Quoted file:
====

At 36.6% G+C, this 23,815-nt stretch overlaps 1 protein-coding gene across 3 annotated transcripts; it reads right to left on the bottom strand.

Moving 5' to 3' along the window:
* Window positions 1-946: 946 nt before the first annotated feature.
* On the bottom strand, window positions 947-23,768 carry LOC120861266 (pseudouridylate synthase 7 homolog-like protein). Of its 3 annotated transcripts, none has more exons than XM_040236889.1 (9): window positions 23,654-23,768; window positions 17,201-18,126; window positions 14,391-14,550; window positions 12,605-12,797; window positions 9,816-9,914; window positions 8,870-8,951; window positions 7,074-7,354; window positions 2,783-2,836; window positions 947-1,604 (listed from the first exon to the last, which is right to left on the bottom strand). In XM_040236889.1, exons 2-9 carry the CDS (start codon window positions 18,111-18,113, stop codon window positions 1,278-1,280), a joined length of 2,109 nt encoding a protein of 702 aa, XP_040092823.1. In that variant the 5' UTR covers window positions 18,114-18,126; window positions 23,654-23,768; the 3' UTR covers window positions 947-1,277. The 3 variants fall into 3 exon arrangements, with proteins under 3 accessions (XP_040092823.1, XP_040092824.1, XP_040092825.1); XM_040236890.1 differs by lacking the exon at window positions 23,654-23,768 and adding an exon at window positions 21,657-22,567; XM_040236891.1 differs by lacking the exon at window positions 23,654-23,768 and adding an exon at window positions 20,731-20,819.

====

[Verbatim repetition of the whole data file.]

At 36.6% G+C, this 23,815-nt stretch overlaps 1 protein-coding gene across 3 annotated transcripts; it reads right to left on the bottom strand.

Moving 5' to 3' along the window:
* Window positions 1-946: 946 nt before the first annotated feature.
* On the bottom strand, window positions 947-23,768 carry LOC120861266 (pseudouridylate synthase 7 homolog-like protein). Of its 3 annotated transcripts, none has more exons than XM_040236889.1 (9): window positions 23,654-23,768; window positions 17,201-18,126; window positions 14,391-14,550; window positions 12,605-12,797; window positions 9,816-9,914; window positions 8,870-8,951; window positions 7,074-7,354; window positions 2,783-2,836; window positions 947-1,604 (listed from the first exon to the last, which is right to left on the bottom strand). In XM_040236889.1, exons 2-9 carry the CDS (start codon window positions 18,111-18,113, stop codon window positions 1,278-1,280), a joined length of 2,109 nt encoding a protein of 702 aa, XP_040092823.1. In that variant the 5' UTR covers window positions 18,114-18,126; window positions 23,654-23,768; the 3' UTR covers window positions 947-1,277. The 3 variants fall into 3 exon arrangements, with proteins under 3 accessions (XP_040092823.1, XP_040092824.1, XP_040092825.1); XM_040236890.1 differs by lacking the exon at window positions 23,654-23,768 and adding an exon at window positions 21,657-22,567; XM_040236891.1 differs by lacking the exon at window positions 23,654-23,768 and adding an exon at window positions 20,731-20,819.